Port are under-valued, says economist
May 2, 2003
A leading economist says the importance and size of seaborne commerce involving South African ports is not always realised.
Professor Trevor Jones, of the School of Economics & Management at the University of Natal was commenting on the role that South African ports play in global shipping, ahead of the 23rd International Association of Ports & Harbours (IAPH) Conference to be hosted in Durban between May 24 – 30 by the SA National Ports Authority.
The conference features a session devoted to the prospects and challenges of the global economy and trade, with four international experts due to address a number of issue concerning the economic importance of seaborne trade.
According to Professor Jones the seaborne commerce broadly associated with the South African economy and ports is substantial by global standards.
“The approximately 190 million tons of cargo of all types (including petroleum products that are traditionally excluded from port traffic data) handled in 2001 in the ports of South Africa represents approximately 3.5 per cent of world sea trade in tonnage terms.”
But, he says, the “real” demands South African sea trade makes on the international sea transport industry are very much larger than this. “Real demand for transport is driven by both tonnage and transport distance. In the case of South Africa, the significant distances that separate us from foreign markets drives up this real demand very substantially.”
Professor Jones emphasised that in terms of “real” sea transport activity, traffic passing through local ports generated some 12,000 million ton-miles of maritime freight activity annually, or about six per cent of global activity – a performance that places South Africa within the top twelve nations on the international maritime-trading league table. SA’s share of global maritime activity consequently exceeds its share of global GDP by more than twenty to one.
“There must be few broad macroeconomic indicators in respect of which South Africa’s global performance or contribution would be larger.”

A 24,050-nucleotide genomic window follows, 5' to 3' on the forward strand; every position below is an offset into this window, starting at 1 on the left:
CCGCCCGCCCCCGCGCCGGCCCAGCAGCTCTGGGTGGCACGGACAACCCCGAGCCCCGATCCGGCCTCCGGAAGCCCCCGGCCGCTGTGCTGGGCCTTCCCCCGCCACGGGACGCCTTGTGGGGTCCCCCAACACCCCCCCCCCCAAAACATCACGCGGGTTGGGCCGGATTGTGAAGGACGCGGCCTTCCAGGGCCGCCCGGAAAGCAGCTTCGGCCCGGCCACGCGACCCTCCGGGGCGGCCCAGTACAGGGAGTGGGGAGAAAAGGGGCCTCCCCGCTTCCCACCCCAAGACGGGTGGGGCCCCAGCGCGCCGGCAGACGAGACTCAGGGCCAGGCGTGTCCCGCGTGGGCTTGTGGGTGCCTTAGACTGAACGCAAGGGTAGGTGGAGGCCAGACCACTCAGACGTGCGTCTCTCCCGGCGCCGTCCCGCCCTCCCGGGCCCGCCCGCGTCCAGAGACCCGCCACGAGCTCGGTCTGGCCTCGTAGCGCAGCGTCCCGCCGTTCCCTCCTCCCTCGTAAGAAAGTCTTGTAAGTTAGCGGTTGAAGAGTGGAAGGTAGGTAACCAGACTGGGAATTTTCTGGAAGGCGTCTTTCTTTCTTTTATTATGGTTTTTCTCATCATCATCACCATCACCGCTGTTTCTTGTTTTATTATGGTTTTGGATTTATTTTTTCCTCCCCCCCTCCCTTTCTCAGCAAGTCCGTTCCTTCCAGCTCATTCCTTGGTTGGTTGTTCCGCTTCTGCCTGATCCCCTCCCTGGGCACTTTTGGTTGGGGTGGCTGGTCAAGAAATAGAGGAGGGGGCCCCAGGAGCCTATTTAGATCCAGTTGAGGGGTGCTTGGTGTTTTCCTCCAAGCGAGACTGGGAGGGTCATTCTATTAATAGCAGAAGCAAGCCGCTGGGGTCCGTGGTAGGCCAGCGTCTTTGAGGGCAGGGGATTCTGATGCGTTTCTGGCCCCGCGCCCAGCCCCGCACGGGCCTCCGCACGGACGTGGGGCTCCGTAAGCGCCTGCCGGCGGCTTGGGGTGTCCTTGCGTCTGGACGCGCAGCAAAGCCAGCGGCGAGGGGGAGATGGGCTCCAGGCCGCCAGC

He said the ports have the fundamental task of keeping the lifeblood of this international seaborne flowing. Since South African sea trade activity is so high, it was no surprise that South Africa’s ports were large by African and indeed by global developing-country standards.
On a localised level Jones said the impact and value of individual vessel calls to the economy at a port and city such as Durban was not always fully understood. Giving a conservative example of a container ship working a total of 400 TEUs (twenty foot equivalent containers) at the Durban Container Terminal, he pointed out that this ship generated a Durban-based expenditure of R1.16 million per call in direct, first-round expenditure, based on 2002 prices. This figure excluded Ad Valorem Wharfage (now Cargo Dues) receipts entirely as these did not remain in Durban.
“This expenditure does not affect the local economy in a one-shot fashion, but has a multiplied effect, as income is re-spent. Even with the value of the multiplier being reduced by tax and ex-Durban spending leakages, a conservative estimate is of a local spending multiplier of approximately 2. This would give a multiplied expenditure of R2.32 million in 2002 prices, with further income and re-spending through indirectly port-related activities.”
He said that expenditure by multi-purpose vessels was also high, while that by bunker/transit callers would be considerably smaller but was by no means insignificant.